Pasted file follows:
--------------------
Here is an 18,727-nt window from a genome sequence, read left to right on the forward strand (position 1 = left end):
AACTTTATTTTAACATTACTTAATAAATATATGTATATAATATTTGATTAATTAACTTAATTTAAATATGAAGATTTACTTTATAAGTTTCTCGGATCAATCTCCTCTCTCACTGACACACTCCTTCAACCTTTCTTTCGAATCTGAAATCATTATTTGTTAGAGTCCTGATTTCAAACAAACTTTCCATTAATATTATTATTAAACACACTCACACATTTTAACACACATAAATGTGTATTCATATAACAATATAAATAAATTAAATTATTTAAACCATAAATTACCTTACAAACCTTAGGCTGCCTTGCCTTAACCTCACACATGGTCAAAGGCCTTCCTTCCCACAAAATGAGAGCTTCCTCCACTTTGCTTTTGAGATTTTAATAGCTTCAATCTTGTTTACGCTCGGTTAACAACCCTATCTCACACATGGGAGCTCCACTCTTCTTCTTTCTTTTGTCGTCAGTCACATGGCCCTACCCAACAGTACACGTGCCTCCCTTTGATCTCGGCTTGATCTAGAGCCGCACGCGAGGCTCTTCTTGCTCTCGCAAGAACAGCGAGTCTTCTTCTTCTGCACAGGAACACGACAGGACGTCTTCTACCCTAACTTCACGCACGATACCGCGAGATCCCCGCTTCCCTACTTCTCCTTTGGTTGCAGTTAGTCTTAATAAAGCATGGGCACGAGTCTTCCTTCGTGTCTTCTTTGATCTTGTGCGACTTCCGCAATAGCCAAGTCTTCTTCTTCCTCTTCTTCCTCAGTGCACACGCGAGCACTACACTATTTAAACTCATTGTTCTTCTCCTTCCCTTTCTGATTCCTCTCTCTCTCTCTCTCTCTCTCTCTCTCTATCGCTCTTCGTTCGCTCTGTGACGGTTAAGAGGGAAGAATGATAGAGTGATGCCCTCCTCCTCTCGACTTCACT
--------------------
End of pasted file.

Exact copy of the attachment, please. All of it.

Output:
Here is an 18,727-nt window from a genome sequence, read left to right on the forward strand (position 1 = left end):
AACTTTATTTTAACATTACTTAATAAATATATGTATATAATATTTGATTAATTAACTTAATTTAAATATGAAGATTTACTTTATAAGTTTCTCGGATCAATCTCCTCTCTCACTGACACACTCCTTCAACCTTTCTTTCGAATCTGAAATCATTATTTGTTAGAGTCCTGATTTCAAACAAACTTTCCATTAATATTATTATTAAACACACTCACACATTTTAACACACATAAATGTGTATTCATATAACAATATAAATAAATTAAATTATTTAAACCATAAATTACCTTACAAACCTTAGGCTGCCTTGCCTTAACCTCACACATGGTCAAAGGCCTTCCTTCCCACAAAATGAGAGCTTCCTCCACTTTGCTTTTGAGATTTTAATAGCTTCAATCTTGTTTACGCTCGGTTAACAACCCTATCTCACACATGGGAGCTCCACTCTTCTTCTTTCTTTTGTCGTCAGTCACATGGCCCTACCCAACAGTACACGTGCCTCCCTTTGATCTCGGCTTGATCTAGAGCCGCACGCGAGGCTCTTCTTGCTCTCGCAAGAACAGCGAGTCTTCTTCTTCTGCACAGGAACACGACAGGACGTCTTCTACCCTAACTTCACGCACGATACCGCGAGATCCCCGCTTCCCTACTTCTCCTTTGGTTGCAGTTAGTCTTAATAAAGCATGGGCACGAGTCTTCCTTCGTGTCTTCTTTGATCTTGTGCGACTTCCGCAATAGCCAAGTCTTCTTCTTCCTCTTCTTCCTCAGTGCACACGCGAGCACTACACTATTTAAACTCATTGTTCTTCTCCTTCCCTTTCTGATTCCTCTCTCTCTCTCTCTCTCTCTCTCTCTCTATCGCTCTTCGTTCGCTCTGTGACGGTTAAGAGGGAAGAATGATAGAGTGATGCCCTCCTCCTCTCGACTTCACT